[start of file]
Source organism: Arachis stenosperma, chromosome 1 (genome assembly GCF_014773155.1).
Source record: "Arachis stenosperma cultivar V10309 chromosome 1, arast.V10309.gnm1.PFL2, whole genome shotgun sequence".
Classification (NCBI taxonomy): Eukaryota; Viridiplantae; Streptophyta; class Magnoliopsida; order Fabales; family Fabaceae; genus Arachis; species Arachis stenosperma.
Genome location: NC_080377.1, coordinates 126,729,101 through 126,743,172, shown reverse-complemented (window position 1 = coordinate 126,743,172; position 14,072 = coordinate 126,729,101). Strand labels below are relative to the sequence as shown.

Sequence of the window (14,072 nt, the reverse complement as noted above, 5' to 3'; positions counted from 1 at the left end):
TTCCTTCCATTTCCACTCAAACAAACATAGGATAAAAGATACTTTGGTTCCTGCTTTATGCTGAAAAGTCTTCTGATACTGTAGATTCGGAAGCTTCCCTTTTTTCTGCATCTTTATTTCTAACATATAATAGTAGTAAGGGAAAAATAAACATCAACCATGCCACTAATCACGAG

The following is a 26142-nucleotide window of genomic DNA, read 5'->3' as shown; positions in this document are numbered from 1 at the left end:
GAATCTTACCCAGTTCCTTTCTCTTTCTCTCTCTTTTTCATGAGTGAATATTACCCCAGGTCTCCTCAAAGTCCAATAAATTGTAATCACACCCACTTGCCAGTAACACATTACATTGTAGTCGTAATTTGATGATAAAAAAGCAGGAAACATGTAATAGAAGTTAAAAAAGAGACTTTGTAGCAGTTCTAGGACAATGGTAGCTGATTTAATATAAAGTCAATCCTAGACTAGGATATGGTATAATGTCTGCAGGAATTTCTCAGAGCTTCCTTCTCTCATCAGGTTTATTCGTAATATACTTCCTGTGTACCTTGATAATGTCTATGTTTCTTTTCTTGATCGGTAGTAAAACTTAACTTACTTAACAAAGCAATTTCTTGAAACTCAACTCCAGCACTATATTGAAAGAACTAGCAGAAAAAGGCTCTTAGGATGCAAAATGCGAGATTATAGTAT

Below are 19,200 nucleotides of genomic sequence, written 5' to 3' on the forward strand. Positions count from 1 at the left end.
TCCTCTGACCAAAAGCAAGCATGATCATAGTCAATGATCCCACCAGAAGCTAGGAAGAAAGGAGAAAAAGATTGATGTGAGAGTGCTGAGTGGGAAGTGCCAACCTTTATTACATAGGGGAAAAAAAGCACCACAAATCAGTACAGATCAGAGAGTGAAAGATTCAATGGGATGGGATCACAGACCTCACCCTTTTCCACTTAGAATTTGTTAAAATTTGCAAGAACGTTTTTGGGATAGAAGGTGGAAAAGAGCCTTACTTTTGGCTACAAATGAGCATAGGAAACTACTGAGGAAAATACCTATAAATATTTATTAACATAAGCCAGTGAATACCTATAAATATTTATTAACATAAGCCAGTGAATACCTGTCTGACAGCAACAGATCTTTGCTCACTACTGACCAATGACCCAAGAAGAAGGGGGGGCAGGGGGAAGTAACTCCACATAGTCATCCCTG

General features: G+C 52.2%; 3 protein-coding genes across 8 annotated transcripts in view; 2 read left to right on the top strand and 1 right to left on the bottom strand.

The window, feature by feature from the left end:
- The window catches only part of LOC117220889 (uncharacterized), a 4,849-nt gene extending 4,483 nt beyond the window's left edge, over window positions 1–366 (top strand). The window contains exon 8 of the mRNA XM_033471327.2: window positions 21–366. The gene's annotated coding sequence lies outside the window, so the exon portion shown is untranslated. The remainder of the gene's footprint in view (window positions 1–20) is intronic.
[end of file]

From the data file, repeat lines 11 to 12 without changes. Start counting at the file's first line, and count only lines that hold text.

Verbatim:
General features: G+C 52.2%; 3 protein-coding genes across 8 annotated transcripts in view; 2 read left to right on the top strand and 1 right to left on the bottom strand.

The window, feature by feature from the left end: